Unskilled EU migrants could be barred from the UK under proposals backed by Brexiteers

Ministers have been urged to focus on training jobless young Brits

SENIOR Brexiteers have backed plans to scrap unskilled migration from the EU after Brexit.

A British work permit system to cut net migration to mid-1990s levels has been sent to Ministers to consider.

Ministers are being urged to focus on “training and upskilling” British people who are currently unemployed – particularly 800,000 16-24 year olds.

But the policy paper, produced by Leave Means Leave, insists on no cap for highly-skilled and entrepreneurial EU workers.

The plans have been backed by former Cabinet Minister Iain Duncan Smith and ex-Brexit Minister David Jones.

They back plans for a post-Brexit “fair, flexible and forward thinking” policy.

Firms would also use the same work permit system used for non-EU migrants which would help stop unequal treatment.

The policy document indicates highly skilled EU migrants would need to have a graduate level job or be paid a £30,000 minimum annual salary.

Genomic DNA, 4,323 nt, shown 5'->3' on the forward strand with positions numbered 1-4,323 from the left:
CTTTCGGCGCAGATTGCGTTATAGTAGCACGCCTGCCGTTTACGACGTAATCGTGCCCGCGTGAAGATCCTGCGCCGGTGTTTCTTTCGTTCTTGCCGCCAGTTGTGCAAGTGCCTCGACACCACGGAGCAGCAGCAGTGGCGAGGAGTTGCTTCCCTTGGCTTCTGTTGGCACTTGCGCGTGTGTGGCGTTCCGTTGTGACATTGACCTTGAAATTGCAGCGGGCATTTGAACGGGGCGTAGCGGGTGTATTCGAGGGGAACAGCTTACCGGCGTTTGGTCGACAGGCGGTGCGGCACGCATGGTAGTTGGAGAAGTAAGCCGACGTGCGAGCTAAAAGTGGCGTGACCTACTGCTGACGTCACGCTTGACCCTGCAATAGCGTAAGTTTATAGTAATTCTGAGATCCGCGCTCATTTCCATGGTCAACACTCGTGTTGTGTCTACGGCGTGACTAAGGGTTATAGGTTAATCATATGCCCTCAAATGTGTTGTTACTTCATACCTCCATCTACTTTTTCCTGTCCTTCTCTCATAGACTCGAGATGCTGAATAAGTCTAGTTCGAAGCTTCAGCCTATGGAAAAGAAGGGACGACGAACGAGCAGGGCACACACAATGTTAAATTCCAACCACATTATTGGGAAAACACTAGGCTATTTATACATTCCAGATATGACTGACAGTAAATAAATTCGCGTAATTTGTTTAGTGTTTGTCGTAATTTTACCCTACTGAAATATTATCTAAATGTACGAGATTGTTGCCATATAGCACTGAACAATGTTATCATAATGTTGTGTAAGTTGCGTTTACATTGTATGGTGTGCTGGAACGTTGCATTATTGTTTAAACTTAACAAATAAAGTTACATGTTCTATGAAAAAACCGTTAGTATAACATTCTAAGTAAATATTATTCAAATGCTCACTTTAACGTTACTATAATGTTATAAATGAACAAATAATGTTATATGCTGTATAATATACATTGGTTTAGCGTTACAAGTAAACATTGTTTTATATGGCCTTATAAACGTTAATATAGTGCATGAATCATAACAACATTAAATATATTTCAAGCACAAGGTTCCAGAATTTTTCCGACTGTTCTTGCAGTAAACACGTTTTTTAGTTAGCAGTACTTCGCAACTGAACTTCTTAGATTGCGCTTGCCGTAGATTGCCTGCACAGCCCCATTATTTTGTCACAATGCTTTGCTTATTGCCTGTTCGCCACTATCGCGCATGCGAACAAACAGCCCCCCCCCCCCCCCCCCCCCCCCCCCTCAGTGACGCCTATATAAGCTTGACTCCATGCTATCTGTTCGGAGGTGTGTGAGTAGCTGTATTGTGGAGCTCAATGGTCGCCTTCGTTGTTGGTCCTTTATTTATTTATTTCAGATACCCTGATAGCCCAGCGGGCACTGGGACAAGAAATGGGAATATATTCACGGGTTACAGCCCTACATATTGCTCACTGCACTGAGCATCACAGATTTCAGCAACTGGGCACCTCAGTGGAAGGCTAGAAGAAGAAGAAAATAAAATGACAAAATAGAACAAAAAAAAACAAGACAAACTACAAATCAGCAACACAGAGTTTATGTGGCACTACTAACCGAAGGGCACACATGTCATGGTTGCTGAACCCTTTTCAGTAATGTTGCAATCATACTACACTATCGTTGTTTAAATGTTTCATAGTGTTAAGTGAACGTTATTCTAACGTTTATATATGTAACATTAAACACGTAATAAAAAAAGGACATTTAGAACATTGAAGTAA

They would also need competence in English, savings and evidence of a health insurance policy for the duration of their visa.

Former Tory leader Iain Duncan Smith said: “This is a sensible set of proposals for a future immigration policy that the Government should adopt.

“It would deliver on the Brexit mandate both to take back control of borders and bring down net levels of migration.”

Net migration for the year ending March 2017 was estimated to be 246,000 down 81,000 on the previous 12 months.

The government is sticking to plans to reduce net migration to 100,000 per year.

Ministers are due to publish an immigration white paper before a bill is expected to go through Parliament next year.

Home Secretary Amber Rudd has already insisted EU nationals who arrive in the UK during a transitional period will have to go through a “registration” process.

The Migration Advisory Committee are already carrying out an analysis of the economic and social benefits and costs of EU citizens in Britain.

It will report back in September next year ahead of our EU departure in March 2019.

A Home Office spokesperson said: “After we leave the EU, we will put in place an immigration system which works in the best interests of the whole of the UK.

“We are carefully considering the options for the future immigration system and will set out our plans shortly.”

November 25th, 2017: The Sun